Speaking at the National Honours Investiture for heroes of democracy, Soyinka said: ‘ Today perhaps is also a day to inaugurate our hall of shame so that as we have hall of heroes in one hand, we also have hall of shame as a lesson to future generations.’’
According to Nobel laureate: ‘‘It is not possible to honour MKO Abiola in one breath and admire his tormentor in another breath.
‘‘Loyalty is all very well but loyalty can become perverse if that loyalty is retained to an individual who if he were alive today will be before the International Criminal Court for crimes against humanity.
Soyinka, who did not mention the name of the Nigerian, described him as one who ‘‘broke the laws of Nigeria, broke international law and committed crimes against humanity.’’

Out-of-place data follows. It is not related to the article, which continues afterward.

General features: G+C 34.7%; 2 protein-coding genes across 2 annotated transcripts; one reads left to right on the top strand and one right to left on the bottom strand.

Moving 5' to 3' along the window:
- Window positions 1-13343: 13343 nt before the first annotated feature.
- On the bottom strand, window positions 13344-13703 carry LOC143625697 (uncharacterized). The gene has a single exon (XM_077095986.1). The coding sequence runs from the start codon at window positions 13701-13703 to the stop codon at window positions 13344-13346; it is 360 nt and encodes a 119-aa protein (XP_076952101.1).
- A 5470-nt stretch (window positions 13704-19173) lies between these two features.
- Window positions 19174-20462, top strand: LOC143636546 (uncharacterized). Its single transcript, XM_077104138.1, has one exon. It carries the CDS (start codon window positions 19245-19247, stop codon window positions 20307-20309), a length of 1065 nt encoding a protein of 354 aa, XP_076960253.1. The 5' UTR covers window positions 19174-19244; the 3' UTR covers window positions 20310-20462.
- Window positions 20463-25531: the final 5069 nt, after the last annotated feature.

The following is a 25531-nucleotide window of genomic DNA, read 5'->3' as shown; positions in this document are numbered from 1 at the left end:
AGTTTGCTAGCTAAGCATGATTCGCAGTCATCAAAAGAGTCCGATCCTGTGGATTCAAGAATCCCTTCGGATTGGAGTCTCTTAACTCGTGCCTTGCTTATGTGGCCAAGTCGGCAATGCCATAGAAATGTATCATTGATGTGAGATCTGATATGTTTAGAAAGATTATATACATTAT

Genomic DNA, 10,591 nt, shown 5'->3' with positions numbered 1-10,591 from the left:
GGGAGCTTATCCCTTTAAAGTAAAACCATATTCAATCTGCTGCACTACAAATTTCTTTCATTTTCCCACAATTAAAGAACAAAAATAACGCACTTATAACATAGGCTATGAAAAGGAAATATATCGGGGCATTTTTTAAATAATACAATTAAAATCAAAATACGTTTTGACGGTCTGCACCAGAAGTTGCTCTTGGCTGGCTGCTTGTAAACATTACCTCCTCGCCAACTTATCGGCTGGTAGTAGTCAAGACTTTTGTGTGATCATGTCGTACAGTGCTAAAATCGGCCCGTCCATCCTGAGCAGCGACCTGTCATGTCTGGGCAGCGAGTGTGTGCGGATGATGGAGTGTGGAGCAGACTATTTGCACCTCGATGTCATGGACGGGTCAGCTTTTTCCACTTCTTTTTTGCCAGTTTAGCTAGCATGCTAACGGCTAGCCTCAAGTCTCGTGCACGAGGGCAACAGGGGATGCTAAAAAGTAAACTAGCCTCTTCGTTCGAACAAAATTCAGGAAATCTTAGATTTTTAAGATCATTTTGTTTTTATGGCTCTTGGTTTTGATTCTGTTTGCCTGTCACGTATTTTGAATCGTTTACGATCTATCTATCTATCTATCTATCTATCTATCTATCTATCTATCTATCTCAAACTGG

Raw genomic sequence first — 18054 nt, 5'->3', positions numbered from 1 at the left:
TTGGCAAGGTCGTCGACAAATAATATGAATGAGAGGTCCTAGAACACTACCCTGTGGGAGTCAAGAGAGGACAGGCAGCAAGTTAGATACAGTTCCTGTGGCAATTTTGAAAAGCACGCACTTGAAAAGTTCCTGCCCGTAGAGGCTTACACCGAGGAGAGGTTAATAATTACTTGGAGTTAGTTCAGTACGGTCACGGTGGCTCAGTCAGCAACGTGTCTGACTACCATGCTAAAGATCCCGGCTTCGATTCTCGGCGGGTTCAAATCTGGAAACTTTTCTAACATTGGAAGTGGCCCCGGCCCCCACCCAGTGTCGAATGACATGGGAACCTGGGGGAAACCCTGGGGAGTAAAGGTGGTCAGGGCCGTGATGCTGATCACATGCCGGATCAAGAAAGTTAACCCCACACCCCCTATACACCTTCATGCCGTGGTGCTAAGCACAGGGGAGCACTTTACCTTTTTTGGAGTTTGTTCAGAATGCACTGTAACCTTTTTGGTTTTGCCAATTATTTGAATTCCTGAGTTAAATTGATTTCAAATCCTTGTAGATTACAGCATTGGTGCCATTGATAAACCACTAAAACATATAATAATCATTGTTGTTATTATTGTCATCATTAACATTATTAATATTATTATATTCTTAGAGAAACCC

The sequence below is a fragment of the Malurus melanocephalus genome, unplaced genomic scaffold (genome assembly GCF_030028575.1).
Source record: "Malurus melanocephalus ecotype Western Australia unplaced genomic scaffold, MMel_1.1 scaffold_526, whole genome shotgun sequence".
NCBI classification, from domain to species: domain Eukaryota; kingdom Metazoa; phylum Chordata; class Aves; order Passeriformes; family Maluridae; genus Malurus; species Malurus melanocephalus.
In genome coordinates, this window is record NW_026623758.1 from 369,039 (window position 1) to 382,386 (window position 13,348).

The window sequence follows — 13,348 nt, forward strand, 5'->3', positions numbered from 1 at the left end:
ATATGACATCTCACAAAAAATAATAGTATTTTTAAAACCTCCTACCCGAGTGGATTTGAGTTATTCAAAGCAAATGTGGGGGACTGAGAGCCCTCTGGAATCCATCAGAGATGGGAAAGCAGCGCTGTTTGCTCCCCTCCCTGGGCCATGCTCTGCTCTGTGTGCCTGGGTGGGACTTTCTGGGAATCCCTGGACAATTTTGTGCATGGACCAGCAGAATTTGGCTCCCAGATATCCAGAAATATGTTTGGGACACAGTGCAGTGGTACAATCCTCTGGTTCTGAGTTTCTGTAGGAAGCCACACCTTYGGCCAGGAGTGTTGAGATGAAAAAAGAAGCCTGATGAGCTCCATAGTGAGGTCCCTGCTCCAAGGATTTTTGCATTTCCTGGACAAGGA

He added: “It is confusing if professional loyalty is carried so far as to be accorded to such an individual.”
The Nobel laureate recounted his private conversation with the President, where he had argued why a notorious corrupt ruler was honoured by the Federal Government while the martyrs of democracy and philanthropists were left unhonoured.
Soyinka commended the President for tendering an apology to Nigerians and the family of Chief MKO Abiola for the wrong done to democracy in 1993 by the annulment of the June 12 presidential elections.
‘‘There are too many traumatised individuals walking the streets as a result of the policies and attitudes of one of the most brutal dictators that this nation has ever known.
‘‘Closure will come by responding to those traumatised individuals, the victims of unspeakable tortures, some of whom were compelled to watch their beloved ones being tortured,’’ he said.
Soyinka, therefore, appealed to the Federal Government not to forget the ‘‘nameless and unsung heroes and heroines of the June 12 struggle”.